In 1978, the deadline for ratification of the ERA was extended from 1979 to 1982, resulting largely from a march of a hundred thousand people on Pennsylvania Avenue in Washington. The march was led by prominent feminist leaders, including Ford, Bella Abzug, Elizabeth Chittick, Betty Friedan and Gloria Steinem. In 1981, Eleanor Smeal, the National Organization for Women's president, announced Ford's appointment to be the co-chair, with Alan Alda, of the ERA Countdown Campaign. As the deadline approached, Ford led marches, parades and rallies for the ERA with other feminists, including First Daughter Maureen Reagan and various Hollywood actors. Ford was credited with rejuvenating the ERA movement and inspiring more women to continue working for the ERA. She visited states, including Illinois, where ratification was believed to have the most realistic chance of passing. The amendment did not receive enough states' ratification. In 2004, Ford reaffirmed her pro-choice stance and her support for the 1973 U.S. Supreme Court decision in Roe v. Wade, as well as her belief in and support for the ratification of the ERA.
Later life and honors
In 1987, Ford underwent quadruple coronary bypass surgery and recovered without complications.
In November 18, 1991, she was awarded the Presidential Medal of Freedom by President George H.W. Bush and a Congressional Gold Medal in 1999. That same year, a Golden Palm Star on the Palm Springs Walk of Stars was dedicated to her and her husband.
During these years, she and her husband resided in Rancho Mirage and in Beaver Creek, Colorado. Gerald Ford died, aged 93, of heart failure on December 26, 2006 at their Rancho Mirage home. Despite her advanced age and own frail physical condition, Ford traveled across the country and took part in the funeral events in California, Washington, D.C., and Michigan.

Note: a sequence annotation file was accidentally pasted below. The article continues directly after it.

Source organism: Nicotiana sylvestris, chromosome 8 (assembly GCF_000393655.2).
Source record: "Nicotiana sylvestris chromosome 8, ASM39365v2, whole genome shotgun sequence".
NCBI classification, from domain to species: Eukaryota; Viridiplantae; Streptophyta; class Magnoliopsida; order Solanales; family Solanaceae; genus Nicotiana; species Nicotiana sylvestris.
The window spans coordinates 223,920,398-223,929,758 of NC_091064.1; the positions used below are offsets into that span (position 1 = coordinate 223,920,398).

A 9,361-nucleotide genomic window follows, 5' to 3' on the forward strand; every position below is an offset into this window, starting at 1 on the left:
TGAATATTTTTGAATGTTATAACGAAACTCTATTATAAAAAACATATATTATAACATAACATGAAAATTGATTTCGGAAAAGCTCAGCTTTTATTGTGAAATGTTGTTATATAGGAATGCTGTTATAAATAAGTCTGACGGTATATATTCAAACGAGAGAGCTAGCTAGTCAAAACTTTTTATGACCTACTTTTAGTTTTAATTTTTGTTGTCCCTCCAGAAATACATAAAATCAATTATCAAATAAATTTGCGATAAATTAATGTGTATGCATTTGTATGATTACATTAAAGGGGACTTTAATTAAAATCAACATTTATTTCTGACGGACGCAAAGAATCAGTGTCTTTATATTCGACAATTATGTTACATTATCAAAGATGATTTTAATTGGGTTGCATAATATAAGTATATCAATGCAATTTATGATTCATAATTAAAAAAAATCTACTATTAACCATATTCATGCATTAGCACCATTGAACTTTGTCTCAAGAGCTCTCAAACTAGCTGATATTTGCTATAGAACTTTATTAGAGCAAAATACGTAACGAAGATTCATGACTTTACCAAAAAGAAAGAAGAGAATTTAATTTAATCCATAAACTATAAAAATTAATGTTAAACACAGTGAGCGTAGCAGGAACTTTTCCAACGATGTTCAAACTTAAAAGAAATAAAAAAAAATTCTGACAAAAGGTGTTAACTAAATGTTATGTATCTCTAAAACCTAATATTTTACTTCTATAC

Following her husband's death, Ford continued to live in Rancho Mirage. She was the third longest-lived first lady behind Bess Truman and Lady Bird Johnson. Poor health and increasing frailty due to operations in August 2006 and April 2007 for blood clots in her legs caused her to largely curtail her public life. Her ill health prevented her from attending Johnson's funeral in July 2007; her daughter Susan Ford represented her mother at the funeral service.
Gerald and Betty Ford were the first U.S. President and First Lady to both live into their nineties. Bess Truman and Lady Bird Johnson lived into their nineties but their husbands Harry S. Truman and Lyndon B. Johnson did not. Herbert Hoover and John Adams both lived into their nineties but their wives Lou Henry Hoover and Abigail Adams did not. On April 8, 2011, Ford turned 93, the same age that her late husband, President Ford reached on his last birthday, July 14, 2006. On July 6, 2011, former First Lady Nancy Reagan turned 90, and thus she and her husband, former President Ronald Reagan, joined the Fords as the second first couple to both live into their nineties.